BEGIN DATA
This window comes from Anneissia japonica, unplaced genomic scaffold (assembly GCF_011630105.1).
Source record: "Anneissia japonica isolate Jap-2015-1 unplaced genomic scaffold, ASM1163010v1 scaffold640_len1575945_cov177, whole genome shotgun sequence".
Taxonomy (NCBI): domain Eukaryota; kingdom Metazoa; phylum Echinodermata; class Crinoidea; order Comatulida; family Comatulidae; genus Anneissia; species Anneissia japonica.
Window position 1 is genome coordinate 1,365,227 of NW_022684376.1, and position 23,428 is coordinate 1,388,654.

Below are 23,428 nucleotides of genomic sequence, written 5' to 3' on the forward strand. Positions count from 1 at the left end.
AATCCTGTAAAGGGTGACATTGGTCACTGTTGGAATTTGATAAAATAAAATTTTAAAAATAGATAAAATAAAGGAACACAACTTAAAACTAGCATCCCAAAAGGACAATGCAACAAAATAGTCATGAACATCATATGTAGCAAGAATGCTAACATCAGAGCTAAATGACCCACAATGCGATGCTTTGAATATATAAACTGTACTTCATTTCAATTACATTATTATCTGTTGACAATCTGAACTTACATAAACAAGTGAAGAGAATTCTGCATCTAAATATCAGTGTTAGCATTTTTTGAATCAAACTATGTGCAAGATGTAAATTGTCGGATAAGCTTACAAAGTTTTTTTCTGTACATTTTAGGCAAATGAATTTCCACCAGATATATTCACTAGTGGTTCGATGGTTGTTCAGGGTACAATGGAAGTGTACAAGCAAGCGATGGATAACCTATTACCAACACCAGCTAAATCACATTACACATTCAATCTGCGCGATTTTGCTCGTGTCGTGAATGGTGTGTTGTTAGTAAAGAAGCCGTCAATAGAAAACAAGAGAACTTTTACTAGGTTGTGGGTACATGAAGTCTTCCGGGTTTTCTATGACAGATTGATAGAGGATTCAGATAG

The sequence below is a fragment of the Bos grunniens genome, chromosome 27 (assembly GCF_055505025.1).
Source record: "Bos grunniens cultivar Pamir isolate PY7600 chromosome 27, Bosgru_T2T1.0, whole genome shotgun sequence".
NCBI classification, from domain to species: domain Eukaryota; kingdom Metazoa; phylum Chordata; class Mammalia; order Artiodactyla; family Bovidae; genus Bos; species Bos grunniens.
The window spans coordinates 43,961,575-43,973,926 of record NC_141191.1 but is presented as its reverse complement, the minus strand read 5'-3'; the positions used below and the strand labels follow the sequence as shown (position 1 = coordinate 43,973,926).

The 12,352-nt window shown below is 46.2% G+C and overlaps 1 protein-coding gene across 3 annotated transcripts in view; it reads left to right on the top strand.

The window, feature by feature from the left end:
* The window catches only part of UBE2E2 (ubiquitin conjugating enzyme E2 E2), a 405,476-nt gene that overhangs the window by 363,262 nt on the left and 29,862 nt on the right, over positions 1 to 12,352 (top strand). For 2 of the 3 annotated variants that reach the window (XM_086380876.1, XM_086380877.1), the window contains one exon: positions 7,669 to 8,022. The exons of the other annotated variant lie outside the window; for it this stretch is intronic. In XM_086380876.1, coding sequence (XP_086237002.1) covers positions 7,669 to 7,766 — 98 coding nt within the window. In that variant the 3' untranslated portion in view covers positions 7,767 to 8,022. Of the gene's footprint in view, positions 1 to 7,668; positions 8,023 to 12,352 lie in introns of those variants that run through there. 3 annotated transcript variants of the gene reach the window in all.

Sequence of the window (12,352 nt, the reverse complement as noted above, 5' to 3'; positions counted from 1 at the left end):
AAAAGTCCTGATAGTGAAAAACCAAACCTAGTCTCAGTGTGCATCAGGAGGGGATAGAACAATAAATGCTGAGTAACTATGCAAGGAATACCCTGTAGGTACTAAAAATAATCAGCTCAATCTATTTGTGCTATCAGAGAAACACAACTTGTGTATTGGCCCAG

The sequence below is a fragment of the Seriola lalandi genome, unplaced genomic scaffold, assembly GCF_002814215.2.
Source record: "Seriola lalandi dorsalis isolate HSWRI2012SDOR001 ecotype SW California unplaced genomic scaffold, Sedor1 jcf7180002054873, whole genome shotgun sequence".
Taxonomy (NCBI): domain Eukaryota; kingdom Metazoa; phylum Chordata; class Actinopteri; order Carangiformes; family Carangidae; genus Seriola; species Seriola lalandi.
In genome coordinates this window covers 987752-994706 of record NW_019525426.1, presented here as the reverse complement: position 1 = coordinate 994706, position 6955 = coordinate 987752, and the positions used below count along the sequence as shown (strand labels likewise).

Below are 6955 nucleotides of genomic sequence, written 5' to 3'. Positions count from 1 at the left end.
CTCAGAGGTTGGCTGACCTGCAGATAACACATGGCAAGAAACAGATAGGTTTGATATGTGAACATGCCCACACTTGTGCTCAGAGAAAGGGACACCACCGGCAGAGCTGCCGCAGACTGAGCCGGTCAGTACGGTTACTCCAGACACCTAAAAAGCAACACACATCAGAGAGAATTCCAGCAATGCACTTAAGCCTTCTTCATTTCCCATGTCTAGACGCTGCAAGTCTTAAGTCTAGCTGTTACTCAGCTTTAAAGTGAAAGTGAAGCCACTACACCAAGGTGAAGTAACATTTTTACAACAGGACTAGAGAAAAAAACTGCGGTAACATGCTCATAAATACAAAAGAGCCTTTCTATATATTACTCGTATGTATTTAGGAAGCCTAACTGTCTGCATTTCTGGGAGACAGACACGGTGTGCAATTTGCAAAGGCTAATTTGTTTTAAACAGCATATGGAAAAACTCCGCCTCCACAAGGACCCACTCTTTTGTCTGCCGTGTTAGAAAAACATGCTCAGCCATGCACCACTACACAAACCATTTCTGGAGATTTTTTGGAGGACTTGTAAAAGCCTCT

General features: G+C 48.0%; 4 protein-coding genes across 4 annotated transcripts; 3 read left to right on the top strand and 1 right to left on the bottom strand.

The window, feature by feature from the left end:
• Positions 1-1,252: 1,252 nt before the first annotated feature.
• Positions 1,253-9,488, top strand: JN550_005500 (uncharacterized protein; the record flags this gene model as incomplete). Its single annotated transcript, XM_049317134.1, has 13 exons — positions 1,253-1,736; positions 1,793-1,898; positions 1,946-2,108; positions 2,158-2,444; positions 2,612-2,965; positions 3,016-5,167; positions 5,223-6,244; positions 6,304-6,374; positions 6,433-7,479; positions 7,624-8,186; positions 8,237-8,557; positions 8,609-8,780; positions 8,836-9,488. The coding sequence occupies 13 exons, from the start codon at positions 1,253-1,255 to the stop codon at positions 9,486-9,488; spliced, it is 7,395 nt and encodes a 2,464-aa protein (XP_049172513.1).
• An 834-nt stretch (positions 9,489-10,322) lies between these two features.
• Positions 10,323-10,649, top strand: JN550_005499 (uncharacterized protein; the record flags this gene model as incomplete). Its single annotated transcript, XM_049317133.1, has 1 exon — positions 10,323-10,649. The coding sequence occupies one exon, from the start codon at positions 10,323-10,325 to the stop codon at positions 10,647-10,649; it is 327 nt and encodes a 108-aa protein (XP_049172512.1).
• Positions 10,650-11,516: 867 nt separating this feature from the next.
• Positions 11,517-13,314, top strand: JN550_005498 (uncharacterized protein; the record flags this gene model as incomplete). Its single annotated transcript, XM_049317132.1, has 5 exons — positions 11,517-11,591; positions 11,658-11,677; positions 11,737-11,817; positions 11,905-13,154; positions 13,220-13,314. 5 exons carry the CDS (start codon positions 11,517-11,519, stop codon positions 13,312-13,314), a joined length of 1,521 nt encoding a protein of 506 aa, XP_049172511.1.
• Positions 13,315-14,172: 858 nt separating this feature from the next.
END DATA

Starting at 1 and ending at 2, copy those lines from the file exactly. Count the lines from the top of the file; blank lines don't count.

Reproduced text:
This window comes from Anneissia japonica, unplaced genomic scaffold (assembly GCF_011630105.1).
Source record: "Anneissia japonica isolate Jap-2015-1 unplaced genomic scaffold, ASM1163010v1 scaffold640_len1575945_cov177, whole genome shotgun sequence".